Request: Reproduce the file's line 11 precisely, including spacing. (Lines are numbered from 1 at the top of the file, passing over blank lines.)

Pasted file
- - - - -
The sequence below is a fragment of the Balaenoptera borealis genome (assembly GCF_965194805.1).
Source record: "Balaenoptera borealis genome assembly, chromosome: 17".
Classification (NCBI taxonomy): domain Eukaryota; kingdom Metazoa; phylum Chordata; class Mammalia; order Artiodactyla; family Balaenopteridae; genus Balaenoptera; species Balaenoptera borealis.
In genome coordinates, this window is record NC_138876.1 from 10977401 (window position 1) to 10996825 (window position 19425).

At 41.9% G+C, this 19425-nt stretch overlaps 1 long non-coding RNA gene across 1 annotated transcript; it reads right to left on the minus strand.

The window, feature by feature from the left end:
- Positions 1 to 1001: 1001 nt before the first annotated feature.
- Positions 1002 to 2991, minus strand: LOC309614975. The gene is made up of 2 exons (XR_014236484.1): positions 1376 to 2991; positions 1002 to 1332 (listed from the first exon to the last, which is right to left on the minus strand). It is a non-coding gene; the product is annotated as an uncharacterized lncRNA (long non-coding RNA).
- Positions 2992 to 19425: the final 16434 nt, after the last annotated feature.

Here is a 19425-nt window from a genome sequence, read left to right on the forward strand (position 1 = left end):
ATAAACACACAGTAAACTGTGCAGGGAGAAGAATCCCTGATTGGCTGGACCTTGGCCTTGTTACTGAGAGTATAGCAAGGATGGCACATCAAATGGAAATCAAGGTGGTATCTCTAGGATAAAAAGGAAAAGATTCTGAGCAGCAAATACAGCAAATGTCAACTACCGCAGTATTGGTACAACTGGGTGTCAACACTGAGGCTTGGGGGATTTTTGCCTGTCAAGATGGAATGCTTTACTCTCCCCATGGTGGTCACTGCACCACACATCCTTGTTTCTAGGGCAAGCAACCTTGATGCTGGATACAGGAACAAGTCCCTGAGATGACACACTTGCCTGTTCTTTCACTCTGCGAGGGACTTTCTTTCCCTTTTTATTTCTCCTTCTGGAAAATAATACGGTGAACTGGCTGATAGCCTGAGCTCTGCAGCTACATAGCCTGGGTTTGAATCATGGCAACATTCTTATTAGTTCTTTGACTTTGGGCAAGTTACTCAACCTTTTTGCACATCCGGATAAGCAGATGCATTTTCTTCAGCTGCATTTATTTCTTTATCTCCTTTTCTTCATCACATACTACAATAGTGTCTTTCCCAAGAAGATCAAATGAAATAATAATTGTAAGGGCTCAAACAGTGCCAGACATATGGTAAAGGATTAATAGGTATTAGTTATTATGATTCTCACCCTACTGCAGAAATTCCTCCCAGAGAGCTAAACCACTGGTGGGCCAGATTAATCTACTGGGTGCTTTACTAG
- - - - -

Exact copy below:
ATAAACACACAGTAAACTGTGCAGGGAGAAGAATCCCTGATTGGCTGGACCTTGGCCTTGTTACTGAGAGTATAGCAAGGATGGCACATCAAATGGAAATCAAGGTGGTATCTCTAGGATAAAAAGGAAAAGATTCTGAGCAGCAAATACAGCAAATGTCAACTACCGCAGTATTGGTACAACTGGGTGTCAACACTGAGGCTTGGGGGATTTTTGCCTGTCAAGATGGAATGCTTTACTCTCCCCATGGTGGTCACTGCACCACACATCCTTGTTTCTAGGGCAAGCAACCTTGATGCTGGATACAGGAACAAGTCCCTGAGATGACACACTTGCCTGTTCTTTCACTCTGCGAGGGACTTTCTTTCCCTTTTTATTTCTCCTTCTGGAAAATAATACGGTGAACTGGCTGATAGCCTGAGCTCTGCAGCTACATAGCCTGGGTTTGAATCATGGCAACATTCTTATTAGTTCTTTGACTTTGGGCAAGTTACTCAACCTTTTTGCACATCCGGATAAGCAGATGCATTTTCTTCAGCTGCATTTATTTCTTTATCTCCTTTTCTTCATCACATACTACAATAGTGTCTTTCCCAAGAAGATCAAATGAAATAATAATTGTAAGGGCTCAAACAGTGCCAGACATATGGTAAAGGATTAATAGGTATTAGTTATTATGATTCTCACCCTACTGCAGAAATTCCTCCCAGAGAGCTAAACCACTGGTGGGCCAGATTAATCTACTGGGTGCTTTACTAG